What exactly is a GMO? The official USDA definition is “an organism produced through genetic modification.” What does this really mean, though?
Strictly speaking, all plant breeding methods, including simple cross breeding, alter a plant’s DNA, notes Erin MacGregor, RD, a dietitian in Toronto. “So all agricultural products are genetically modified, technically,” she says. “They have been since the dawn of agriculture, thousands of years ago.” Genetic engineering in today’s conversation, she says, is a more precise and expedient method of modification, however.
“Today, GMOs typically refer to transgenic gene modification,” says Chris Vogliano, MS, RDN, a PhD candidate studying sustainable food systems in developing countries at Massey University in New Zealand. “This technology works by splicing a genetic sequence from one species to an entirely different species to produce a desired outcome.”
If you’re concerned your fridge’s entire food supply is genetically modified, don’t be. “Few GMO crops are available for commercial use at this point,” notes Vogliano. These are soybeans, corn, sugar beets, canola, papayas, and alfalfa. “However, since these crops make up a large portion of our food supply, GMO ingredients are found in most processed foods.” So that means a salad dressing made with canola oil may contain GMOs.
It’s important to know that GMOs aren’t created just for the heck of it. “GMOs result from a specific type of plant breeding in which precise changes are made to a plant’s DNA to give it characteristics that cannot be achieved through traditional plant- breeding methods,” says Neva Cochran, MS, RDN, a dietitian in Dallas, and a volunteer expert for GMO Answers, a resource from the Council of Biotechnology Information. “Scientists conduct research to identify the specific genes responsible for beneficial traits that make crops resistant to disease, pests, or drought. Once the desired gene has been identified, scientists transfer the gene into a plant seed. The result is a genetically modified organism, or GMO.”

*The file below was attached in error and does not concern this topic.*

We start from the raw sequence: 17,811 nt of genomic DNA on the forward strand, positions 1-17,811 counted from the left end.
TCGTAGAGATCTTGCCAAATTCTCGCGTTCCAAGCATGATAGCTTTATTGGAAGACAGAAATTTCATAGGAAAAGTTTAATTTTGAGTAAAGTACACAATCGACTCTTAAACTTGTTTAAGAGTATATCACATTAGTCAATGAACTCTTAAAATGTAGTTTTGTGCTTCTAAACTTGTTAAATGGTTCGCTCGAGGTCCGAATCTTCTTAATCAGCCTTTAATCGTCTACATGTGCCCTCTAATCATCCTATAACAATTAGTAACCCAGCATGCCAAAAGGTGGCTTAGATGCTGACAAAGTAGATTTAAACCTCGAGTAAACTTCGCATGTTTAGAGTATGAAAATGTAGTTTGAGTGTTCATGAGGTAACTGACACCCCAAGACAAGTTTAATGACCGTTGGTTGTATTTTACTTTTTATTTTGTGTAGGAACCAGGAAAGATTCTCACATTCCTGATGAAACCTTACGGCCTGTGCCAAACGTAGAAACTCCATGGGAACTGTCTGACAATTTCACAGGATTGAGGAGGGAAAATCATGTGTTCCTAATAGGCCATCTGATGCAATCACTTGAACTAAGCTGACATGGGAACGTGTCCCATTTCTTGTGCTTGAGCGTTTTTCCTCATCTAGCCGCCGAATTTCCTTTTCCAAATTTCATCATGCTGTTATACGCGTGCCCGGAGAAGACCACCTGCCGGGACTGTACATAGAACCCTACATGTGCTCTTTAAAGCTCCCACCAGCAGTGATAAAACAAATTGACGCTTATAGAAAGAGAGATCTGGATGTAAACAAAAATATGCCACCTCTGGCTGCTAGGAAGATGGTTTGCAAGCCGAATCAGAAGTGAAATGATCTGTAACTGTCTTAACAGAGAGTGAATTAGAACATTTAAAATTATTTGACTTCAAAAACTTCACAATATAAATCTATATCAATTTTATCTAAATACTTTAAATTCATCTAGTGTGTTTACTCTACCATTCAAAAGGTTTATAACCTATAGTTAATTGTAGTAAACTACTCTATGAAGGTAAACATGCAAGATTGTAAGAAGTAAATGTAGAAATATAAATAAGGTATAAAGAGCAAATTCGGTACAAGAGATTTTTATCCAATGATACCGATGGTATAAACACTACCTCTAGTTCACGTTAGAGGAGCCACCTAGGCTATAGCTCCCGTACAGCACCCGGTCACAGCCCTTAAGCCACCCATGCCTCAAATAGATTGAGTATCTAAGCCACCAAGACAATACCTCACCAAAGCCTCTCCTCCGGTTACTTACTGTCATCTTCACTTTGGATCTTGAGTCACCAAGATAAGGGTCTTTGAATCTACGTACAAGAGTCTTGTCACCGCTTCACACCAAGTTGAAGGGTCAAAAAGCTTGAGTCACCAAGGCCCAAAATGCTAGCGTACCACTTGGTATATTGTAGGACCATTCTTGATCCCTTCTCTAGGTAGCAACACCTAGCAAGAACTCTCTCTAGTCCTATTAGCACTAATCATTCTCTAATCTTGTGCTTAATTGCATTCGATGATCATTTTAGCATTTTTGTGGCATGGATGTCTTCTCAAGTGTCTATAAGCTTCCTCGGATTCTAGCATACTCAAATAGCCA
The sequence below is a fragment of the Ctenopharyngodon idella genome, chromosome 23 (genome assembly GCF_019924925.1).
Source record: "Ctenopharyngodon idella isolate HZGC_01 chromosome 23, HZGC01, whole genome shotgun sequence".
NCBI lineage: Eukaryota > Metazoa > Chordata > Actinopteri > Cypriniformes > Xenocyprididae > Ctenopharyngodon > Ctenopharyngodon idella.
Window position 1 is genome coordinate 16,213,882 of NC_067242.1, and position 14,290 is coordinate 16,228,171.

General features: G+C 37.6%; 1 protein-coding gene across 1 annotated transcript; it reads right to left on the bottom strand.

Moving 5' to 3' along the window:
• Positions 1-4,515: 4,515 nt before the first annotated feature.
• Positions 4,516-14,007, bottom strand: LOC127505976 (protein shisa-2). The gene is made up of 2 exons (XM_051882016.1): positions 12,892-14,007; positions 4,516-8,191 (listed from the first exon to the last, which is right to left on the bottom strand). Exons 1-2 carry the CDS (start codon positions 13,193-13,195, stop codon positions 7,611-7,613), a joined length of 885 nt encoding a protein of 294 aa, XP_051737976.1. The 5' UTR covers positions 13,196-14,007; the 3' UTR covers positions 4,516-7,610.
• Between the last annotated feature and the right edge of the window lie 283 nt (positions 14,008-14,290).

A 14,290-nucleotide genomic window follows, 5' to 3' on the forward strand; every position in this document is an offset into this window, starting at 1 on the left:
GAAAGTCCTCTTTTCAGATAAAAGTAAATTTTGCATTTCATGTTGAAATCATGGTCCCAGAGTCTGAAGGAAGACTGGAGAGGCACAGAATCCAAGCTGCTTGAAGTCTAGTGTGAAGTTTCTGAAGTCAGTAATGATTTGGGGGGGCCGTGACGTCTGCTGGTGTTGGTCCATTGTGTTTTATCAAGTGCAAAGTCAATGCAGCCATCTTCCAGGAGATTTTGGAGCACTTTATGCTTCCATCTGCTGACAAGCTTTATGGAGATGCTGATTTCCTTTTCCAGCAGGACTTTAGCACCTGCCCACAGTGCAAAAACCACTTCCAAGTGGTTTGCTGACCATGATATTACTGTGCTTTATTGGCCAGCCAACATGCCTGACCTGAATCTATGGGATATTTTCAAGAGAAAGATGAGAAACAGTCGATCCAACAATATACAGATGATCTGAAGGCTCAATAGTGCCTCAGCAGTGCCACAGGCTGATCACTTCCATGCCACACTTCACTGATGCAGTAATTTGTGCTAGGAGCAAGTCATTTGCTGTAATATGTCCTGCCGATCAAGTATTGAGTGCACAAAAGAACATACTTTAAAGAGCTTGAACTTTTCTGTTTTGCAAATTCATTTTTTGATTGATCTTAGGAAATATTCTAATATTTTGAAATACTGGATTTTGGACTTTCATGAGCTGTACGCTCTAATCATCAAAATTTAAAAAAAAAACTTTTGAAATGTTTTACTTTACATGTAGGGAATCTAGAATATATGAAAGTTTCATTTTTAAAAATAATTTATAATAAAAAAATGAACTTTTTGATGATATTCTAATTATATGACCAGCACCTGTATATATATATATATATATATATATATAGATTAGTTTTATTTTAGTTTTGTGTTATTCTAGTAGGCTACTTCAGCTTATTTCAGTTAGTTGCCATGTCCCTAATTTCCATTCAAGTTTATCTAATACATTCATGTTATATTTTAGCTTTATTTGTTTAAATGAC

Each GMO takes years to appear on grocery shelves. “They are highly regulated, and it is very expensive to bring a new crop to market,” says Cochran. “It takes about 13 years and $130 million before a new seed can get to market.”
Why do GMOs exist?
Sometimes, the benefits created by GMOs are simply to allow your food to last longer. “A recent example of a GMO crop that provides a consumer benefit is the Arctic Apple, which is genetically modified to prevent the browning of the apple once sliced,” says Vogliano.
Another example: the Simplot Innate potato. “It’s bioengineered to form 58 to 72 percent less acrylamide when baked, fried, or roasted at high temperatures,” says Cochran. “Animal studies have found that acrylamide exposure may increase the risk for several types of cancer.”
And Golden Rice has been altered to help prevent childhood blindness. The rice is available in areas in Asia where there is not a consistent, good source of vitamin A, notes Cochran. “They take a gene that produces beta carotene from a marigold and transfer it to the rice seed so it will the produce rice with beta carotene with a golden hue,” she explains.
Are GMOs scary?
“The term ‘GMO’ can sound scary when you first hear about it,” says Vogliano. “However, consumers should feel confident that GMOs on the market are safe to consume and to date have not been linked with any adverse health effects,” he says. “One point I hear often is that GMO wheat is causing the rise of wheat sensitivities. However, this is not true as GMO wheat is not available for commercial use in America.”